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KeyB Solo. There are NO menus, NO MULTI-FUNCTIONS, everything is on the surface, where it would be on a real organ except for the handful of knobs that wouldnt even be on the organ (Treble, Bass, leakage, crosstalk, overdrive).

 

Most Hammond-like interface of any clone Ive seen (including Hammonds).

And now made in central Missouri, where I was born and bred. Buy a few and help put some of my kin folk to work.

 

Gigs: Nord 5D 73, Kurzwel SP4-7, Hammond SK1, Numa Compact 2x, Yamaha MX88, Casio CGP700, QSC K12, Yamaha DBR10, JBL515xt(2). Alto TS310(2)

 

 

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Tony (or anyone who can answer),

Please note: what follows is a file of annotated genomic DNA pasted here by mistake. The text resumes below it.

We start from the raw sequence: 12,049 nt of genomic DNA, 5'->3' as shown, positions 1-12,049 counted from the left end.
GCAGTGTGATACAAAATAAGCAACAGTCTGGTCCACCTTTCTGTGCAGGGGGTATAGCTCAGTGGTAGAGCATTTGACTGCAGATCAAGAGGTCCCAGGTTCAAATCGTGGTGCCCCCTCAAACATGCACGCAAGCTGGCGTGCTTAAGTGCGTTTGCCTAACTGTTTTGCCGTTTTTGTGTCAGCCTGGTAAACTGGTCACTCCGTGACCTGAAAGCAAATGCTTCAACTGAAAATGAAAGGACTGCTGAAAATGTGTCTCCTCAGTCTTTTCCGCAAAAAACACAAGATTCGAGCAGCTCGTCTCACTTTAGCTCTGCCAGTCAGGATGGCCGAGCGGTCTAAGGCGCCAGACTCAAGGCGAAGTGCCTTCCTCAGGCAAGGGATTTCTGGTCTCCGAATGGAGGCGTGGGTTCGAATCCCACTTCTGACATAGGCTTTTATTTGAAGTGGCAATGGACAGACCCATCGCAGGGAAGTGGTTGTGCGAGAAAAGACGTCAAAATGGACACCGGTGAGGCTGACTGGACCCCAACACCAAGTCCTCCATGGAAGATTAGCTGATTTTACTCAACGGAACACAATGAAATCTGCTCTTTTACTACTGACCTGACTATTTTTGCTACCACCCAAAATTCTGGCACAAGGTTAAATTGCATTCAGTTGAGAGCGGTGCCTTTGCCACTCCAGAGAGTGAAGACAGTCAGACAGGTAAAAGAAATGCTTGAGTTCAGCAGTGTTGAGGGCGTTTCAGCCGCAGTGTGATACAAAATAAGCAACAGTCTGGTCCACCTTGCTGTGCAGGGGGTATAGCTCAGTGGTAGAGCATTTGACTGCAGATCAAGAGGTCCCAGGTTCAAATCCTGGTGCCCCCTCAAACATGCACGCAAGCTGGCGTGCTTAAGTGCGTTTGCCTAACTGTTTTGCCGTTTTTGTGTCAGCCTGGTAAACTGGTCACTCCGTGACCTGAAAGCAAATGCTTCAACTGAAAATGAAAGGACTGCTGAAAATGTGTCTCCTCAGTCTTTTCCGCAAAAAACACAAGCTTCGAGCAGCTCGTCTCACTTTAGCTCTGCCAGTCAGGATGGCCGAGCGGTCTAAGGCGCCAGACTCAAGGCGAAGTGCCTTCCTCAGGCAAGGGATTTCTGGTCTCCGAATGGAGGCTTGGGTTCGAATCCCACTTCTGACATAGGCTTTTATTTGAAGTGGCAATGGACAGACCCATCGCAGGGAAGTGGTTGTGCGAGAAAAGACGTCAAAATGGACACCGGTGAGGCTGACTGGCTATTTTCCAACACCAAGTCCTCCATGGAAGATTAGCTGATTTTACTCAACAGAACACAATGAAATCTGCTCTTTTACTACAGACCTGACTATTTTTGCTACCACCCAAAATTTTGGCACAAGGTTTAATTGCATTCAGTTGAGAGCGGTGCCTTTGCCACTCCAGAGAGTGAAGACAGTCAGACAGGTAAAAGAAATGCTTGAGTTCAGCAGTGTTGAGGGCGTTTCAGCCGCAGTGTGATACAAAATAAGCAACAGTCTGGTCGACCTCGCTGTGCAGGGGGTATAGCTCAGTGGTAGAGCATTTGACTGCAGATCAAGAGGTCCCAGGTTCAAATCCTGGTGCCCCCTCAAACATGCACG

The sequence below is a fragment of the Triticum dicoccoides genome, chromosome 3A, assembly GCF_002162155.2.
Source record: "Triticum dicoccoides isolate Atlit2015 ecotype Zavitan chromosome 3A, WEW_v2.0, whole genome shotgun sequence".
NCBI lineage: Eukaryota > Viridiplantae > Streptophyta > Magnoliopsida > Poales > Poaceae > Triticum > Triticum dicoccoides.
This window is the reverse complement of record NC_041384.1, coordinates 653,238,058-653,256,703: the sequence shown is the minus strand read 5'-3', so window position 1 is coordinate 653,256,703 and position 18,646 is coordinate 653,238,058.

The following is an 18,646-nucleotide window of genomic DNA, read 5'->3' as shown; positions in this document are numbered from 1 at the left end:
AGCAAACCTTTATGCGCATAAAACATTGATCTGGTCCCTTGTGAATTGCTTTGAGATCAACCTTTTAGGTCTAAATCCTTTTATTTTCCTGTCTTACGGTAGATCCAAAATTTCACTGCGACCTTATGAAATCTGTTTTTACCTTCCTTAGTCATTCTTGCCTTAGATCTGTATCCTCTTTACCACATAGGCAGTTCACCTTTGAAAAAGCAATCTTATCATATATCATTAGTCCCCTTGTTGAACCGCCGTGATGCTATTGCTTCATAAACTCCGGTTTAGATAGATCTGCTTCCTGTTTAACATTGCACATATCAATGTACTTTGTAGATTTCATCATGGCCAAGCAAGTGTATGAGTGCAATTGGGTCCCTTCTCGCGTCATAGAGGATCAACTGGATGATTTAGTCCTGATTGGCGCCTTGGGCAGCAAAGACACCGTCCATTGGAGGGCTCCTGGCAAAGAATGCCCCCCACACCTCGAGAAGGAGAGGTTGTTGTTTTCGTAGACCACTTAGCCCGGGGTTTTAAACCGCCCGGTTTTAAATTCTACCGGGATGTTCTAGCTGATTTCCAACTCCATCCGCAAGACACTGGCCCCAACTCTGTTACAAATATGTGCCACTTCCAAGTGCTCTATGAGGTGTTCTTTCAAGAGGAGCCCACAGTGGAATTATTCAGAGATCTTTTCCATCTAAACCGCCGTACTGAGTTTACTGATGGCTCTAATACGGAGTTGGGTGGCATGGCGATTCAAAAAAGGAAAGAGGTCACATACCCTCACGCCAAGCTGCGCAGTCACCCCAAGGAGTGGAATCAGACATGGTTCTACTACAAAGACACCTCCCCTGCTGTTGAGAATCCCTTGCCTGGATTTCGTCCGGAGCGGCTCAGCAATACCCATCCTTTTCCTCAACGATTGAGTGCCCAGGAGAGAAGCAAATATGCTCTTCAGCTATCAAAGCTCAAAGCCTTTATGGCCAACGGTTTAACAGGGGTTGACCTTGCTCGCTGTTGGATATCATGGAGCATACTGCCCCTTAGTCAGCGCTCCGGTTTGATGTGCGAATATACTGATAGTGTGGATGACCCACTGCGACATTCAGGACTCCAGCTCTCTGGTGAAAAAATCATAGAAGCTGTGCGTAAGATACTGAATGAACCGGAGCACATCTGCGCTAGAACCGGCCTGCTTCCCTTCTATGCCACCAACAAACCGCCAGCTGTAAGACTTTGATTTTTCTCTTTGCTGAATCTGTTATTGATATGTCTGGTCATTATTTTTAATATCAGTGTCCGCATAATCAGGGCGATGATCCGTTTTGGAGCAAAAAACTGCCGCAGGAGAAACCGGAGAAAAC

How do you compare the KeyB Solo and Numa in the areas of:

 

1) Raw Sound;

2) Leslie Sim;

3) Keybed feel?

 

I think you had (or still have a Numa) -- I can't keep track! :) and now the Solo!! So, inquiring minds blah blah blah... If you've already answered that question in another thread, my apologies...

 

aL

Gear: Yamaha MODX8, Mojo 61, NS2 73, C. Bechstein baby grand.

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If you've already answered that question in another thread, my apologies...aL

I'm sure it is in the below link, everything else seemed to be mentioned in there ....

 

https://forums.musicplayer.com/ubbthreads.php/topics/2453814/Studiologic_Numa_Organ_vs_Hamm#Post2453814

57 Hammond B3; 69 Hammond L100P; 68 Leslie 122; Kurzweil PC3; M-Audio Code 61; Voce V5+; Neo Vent; EV ELX112P; GSI Gemini & Burn

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Raw sound: Excellent. If you use the Direct Out, that sends an unadorned (no leslie sim, no overdrive) signal. It also has a leslie connection. I have used the direct out into my Ventilator, and while I wish the overdrive would still work, the raw tone is great.